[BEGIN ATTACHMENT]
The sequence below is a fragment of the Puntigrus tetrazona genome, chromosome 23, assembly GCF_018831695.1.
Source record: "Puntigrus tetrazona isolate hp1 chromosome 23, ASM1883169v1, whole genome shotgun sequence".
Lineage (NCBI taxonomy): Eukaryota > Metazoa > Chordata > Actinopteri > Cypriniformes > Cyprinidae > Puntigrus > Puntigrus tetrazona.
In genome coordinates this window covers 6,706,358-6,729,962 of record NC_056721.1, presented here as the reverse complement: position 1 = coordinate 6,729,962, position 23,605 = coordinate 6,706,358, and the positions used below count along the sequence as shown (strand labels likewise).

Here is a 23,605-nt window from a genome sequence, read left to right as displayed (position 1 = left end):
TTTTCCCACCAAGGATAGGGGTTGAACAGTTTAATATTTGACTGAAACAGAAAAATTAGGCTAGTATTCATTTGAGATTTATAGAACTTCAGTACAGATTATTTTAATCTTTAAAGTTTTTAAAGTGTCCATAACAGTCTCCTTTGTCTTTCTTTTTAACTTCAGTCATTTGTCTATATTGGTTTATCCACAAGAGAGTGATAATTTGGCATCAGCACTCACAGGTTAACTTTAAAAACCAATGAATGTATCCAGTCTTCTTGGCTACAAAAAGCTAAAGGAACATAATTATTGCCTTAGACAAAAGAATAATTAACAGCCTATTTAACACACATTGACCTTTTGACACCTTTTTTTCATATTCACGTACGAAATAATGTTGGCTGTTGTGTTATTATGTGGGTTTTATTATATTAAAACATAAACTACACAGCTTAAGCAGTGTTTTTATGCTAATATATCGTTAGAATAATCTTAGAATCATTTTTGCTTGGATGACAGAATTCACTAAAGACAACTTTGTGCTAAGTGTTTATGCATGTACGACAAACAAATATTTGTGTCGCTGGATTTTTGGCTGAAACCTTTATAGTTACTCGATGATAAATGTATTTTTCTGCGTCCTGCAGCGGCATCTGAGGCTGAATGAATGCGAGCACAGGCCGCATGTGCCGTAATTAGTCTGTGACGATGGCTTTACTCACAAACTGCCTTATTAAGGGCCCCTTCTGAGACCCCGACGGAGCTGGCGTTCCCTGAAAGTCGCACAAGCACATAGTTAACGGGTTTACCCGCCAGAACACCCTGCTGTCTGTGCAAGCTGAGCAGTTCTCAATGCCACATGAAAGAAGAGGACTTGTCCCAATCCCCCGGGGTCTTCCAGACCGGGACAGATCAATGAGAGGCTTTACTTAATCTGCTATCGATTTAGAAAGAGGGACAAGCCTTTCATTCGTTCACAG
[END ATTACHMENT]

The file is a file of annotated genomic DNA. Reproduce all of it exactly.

The sequence below is a fragment of the Puntigrus tetrazona genome, chromosome 23, assembly GCF_018831695.1.
Source record: "Puntigrus tetrazona isolate hp1 chromosome 23, ASM1883169v1, whole genome shotgun sequence".
Lineage (NCBI taxonomy): Eukaryota > Metazoa > Chordata > Actinopteri > Cypriniformes > Cyprinidae > Puntigrus > Puntigrus tetrazona.
In genome coordinates this window covers 6,706,358-6,729,962 of record NC_056721.1, presented here as the reverse complement: position 1 = coordinate 6,729,962, position 23,605 = coordinate 6,706,358, and the positions used below count along the sequence as shown (strand labels likewise).

Here is a 23,605-nt window from a genome sequence, read left to right as displayed (position 1 = left end):
TTTTCCCACCAAGGATAGGGGTTGAACAGTTTAATATTTGACTGAAACAGAAAAATTAGGCTAGTATTCATTTGAGATTTATAGAACTTCAGTACAGATTATTTTAATCTTTAAAGTTTTTAAAGTGTCCATAACAGTCTCCTTTGTCTTTCTTTTTAACTTCAGTCATTTGTCTATATTGGTTTATCCACAAGAGAGTGATAATTTGGCATCAGCACTCACAGGTTAACTTTAAAAACCAATGAATGTATCCAGTCTTCTTGGCTACAAAAAGCTAAAGGAACATAATTATTGCCTTAGACAAAAGAATAATTAACAGCCTATTTAACACACATTGACCTTTTGACACCTTTTTTTCATATTCACGTACGAAATAATGTTGGCTGTTGTGTTATTATGTGGGTTTTATTATATTAAAACATAAACTACACAGCTTAAGCAGTGTTTTTATGCTAATATATCGTTAGAATAATCTTAGAATCATTTTTGCTTGGATGACAGAATTCACTAAAGACAACTTTGTGCTAAGTGTTTATGCATGTACGACAAACAAATATTTGTGTCGCTGGATTTTTGGCTGAAACCTTTATAGTTACTCGATGATAAATGTATTTTTCTGCGTCCTGCAGCGGCATCTGAGGCTGAATGAATGCGAGCACAGGCCGCATGTGCCGTAATTAGTCTGTGACGATGGCTTTACTCACAAACTGCCTTATTAAGGGCCCCTTCTGAGACCCCGACGGAGCTGGCGTTCCCTGAAAGTCGCACAAGCACATAGTTAACGGGTTTACCCGCCAGAACACCCTGCTGTCTGTGCAAGCTGAGCAGTTCTCAATGCCACATGAAAGAAGAGGACTTGTCCCAATCCCCCGGGGTCTTCCAGACCGGGACAGATCAATGAGAGGCTTTACTTAATCTGCTATCGATTTAGAAAGAGGGACAAGCCTTTCATTCGTTCACAG